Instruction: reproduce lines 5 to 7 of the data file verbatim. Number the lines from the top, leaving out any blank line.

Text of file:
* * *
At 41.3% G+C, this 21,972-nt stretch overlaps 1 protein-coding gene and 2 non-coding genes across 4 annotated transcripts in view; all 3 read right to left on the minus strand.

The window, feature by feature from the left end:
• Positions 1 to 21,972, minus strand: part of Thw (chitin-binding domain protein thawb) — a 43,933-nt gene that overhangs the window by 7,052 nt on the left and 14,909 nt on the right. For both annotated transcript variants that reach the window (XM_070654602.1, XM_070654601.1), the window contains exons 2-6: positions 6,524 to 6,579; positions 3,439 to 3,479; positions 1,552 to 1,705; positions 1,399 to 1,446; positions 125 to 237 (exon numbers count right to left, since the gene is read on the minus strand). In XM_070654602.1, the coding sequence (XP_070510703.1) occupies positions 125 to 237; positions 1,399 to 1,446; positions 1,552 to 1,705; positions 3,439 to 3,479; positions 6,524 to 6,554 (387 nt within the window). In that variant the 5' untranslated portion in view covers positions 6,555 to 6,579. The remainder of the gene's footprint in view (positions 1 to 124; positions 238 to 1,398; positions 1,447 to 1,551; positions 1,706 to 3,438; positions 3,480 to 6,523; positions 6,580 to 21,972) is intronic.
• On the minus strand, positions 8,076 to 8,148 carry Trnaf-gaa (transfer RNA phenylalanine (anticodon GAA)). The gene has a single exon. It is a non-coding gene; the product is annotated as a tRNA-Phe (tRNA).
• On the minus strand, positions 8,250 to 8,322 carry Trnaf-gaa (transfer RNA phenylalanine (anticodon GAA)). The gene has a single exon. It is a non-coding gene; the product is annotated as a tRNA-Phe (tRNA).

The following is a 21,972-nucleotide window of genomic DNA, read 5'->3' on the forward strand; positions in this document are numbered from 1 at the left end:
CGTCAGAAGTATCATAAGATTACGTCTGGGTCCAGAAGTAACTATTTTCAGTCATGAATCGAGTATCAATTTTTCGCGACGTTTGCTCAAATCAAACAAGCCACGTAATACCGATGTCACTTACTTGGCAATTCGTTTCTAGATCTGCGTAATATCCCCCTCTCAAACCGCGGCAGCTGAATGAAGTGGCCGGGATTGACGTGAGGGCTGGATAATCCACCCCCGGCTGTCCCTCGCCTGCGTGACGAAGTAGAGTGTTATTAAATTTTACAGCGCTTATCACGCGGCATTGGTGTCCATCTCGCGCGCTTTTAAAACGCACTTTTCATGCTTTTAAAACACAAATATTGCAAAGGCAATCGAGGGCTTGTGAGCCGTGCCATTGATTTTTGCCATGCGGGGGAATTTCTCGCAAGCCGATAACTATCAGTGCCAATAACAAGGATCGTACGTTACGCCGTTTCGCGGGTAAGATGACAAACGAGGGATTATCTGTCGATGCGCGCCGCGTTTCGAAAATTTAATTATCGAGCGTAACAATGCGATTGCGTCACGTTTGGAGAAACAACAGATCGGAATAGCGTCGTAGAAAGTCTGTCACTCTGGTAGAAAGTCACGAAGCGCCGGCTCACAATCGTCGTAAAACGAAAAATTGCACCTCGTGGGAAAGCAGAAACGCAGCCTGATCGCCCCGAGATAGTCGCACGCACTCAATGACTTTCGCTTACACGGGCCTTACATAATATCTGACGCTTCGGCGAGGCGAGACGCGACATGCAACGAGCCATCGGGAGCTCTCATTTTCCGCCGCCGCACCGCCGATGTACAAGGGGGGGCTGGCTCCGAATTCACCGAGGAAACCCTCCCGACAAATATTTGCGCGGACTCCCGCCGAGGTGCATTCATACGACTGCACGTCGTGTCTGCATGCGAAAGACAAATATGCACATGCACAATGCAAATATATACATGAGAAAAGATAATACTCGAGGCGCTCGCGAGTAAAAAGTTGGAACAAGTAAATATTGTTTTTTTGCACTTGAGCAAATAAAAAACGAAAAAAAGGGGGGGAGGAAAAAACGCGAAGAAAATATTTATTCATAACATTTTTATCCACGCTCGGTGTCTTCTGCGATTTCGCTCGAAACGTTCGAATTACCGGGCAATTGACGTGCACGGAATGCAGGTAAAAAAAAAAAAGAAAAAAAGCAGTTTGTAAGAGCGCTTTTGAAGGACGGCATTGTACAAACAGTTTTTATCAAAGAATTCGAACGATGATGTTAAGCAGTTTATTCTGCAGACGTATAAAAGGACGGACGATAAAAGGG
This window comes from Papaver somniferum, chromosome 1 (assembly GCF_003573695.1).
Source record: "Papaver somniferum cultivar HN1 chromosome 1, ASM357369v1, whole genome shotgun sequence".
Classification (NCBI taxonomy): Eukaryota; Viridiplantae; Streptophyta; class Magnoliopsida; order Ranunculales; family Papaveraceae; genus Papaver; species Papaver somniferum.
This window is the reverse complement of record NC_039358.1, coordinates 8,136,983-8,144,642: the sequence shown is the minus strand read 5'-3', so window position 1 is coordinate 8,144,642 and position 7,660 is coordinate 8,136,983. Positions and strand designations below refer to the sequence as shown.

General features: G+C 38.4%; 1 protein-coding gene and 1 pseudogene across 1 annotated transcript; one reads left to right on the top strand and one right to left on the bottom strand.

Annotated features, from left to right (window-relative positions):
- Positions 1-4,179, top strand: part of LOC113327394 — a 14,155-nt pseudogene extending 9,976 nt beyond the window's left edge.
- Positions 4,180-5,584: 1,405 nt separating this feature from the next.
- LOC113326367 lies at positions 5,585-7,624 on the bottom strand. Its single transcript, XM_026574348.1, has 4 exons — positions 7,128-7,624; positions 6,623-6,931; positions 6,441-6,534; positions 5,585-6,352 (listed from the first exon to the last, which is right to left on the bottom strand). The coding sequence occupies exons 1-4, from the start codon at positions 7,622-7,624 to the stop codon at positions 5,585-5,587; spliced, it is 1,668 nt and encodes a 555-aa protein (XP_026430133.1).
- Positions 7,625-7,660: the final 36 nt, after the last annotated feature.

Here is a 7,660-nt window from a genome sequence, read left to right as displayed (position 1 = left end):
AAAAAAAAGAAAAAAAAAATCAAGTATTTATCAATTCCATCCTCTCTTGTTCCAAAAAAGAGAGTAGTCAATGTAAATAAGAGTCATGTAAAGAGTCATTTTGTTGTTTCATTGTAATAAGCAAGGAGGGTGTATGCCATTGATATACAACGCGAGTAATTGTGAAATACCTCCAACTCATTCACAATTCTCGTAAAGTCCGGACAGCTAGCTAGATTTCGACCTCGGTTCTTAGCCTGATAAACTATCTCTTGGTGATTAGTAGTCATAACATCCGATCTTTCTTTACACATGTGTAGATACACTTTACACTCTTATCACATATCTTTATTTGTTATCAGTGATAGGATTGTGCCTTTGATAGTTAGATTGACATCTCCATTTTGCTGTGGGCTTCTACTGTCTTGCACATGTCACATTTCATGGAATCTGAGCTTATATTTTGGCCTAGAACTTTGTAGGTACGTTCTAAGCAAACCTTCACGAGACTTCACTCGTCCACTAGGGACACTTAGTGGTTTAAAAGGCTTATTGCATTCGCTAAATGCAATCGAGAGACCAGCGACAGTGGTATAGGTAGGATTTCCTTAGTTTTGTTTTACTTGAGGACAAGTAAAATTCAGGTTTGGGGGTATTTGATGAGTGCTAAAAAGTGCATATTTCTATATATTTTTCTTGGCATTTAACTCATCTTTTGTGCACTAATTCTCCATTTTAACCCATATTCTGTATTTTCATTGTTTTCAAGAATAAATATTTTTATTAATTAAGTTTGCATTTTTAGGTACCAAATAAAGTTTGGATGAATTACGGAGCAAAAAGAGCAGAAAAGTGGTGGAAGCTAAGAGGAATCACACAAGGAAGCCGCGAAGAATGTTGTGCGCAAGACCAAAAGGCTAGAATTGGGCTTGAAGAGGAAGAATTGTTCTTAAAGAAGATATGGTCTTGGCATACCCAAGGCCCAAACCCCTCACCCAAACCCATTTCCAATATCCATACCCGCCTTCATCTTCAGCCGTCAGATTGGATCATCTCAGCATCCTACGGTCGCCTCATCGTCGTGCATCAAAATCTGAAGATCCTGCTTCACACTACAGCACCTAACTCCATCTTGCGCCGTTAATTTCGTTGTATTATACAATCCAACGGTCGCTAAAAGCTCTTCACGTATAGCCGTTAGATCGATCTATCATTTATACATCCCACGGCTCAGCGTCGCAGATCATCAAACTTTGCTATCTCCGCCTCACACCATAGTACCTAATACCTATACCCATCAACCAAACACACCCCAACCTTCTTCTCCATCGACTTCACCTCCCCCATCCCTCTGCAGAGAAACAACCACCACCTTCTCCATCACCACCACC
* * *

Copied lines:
• On the minus strand, positions 8,250 to 8,322 carry Trnaf-gaa (transfer RNA phenylalanine (anticodon GAA)). The gene has a single exon. It is a non-coding gene; the product is annotated as a tRNA-Phe (tRNA).

The following is a 21,972-nucleotide window of genomic DNA, read 5'->3' on the forward strand; positions in this document are numbered from 1 at the left end:
CGTCAGAAGTATCATAAGATTACGTCTGGGTCCAGAAGTAACTATTTTCAGTCATGAATCGAGTATCAATTTTTCGCGACGTTTGCTCAAATCAAACAAGCCACGTAATACCGATGTCACTTACTTGGCAATTCGTTTCTAGATCTGCGTAATATCCCCCTCTCAAACCGCGGCAGCTGAATGAAGTGGCCGGGATTGACGTGAGGGCTGGATAATCCACCCCCGGCTGTCCCTCGCCTGCGTGACGAAGTAGAGTGTTATTAAATTTTACAGCGCTTATCACGCGGCATTGGTGTCCATCTCGCGCGCTTTTAAAACGCACTTTTCATGCTTTTAAAACACAAATATTGCAAAGGCAATCGAGGGCTTGTGAGCCGTGCCATTGATTTTTGCCATGCGGGGGAATTTCTCGCAAGCCGATAACTATCAGTGCCAATAACAAGGATCGTACGTTACGCCGTTTCGCGGGTAAGATGACAAACGAGGGATTATCTGTCGATGCGCGCCGCGTTTCGAAAATTTAATTATCGAGCGTAACAATGCGATTGCGTCACGTTTGGAGAAACAACAGATCGGAATAGCGTCGTAGAAAGTCTGTCACTCTGGTAGAAAGTCACGAAGCGCCGGCTCACAATCGTCGTAAAACGAAAAATTGCACCTCGTGGGAAAGCAGAAACGCAGCCTGATCGCCCCGAGATAGTCGCACGCACTCAATGACTTTCGCTTACACGGGCCTTACATAATATCTGACGCTTCGGCGAGGCGAGACGCGACATGCAACGAGCCATCGGGAGCTCTCATTTTCCGCCGCCGCACCGCCGATGTACAAGGGGGGGCTGGCTCCGAATTCACCGAGGAAACCCTCCCGACAAATATTTGCGCGGACTCCCGCCGAGGTGCATTCATACGACTGCACGTCGTGTCTGCATGCGAAAGACAAATATGCACATGCACAATGCAAATATATACATGAGAAAAGATAATACTCGAGGCGCTCGCGAGTAAAAAGTTGGAACAAGTAAATATTGTTTTTTTGCACTTGAGCAAATAAAAAACGAAAAAAAGGGGGGGAGGAAAAAACGCGAAGAAAATATTTATTCATAACATTTTTATCCACGCTCGGTGTCTTCTGCGATTTCGCTCGAAACGTTCGAATTACCGGGCAATTGACGTGCACGGAATGCAGGTAAAAAAAAAAAAGAAAAAAAGCAGTTTGTAAGAGCGCTTTTGAAGGACGGCATTGTACAAACAGTTTTTATCAAAGAATTCGAACGATGATGTTAAGCAGTTTATTCTGCAGACGTATAAAAGGACGGACGATAAAAGGG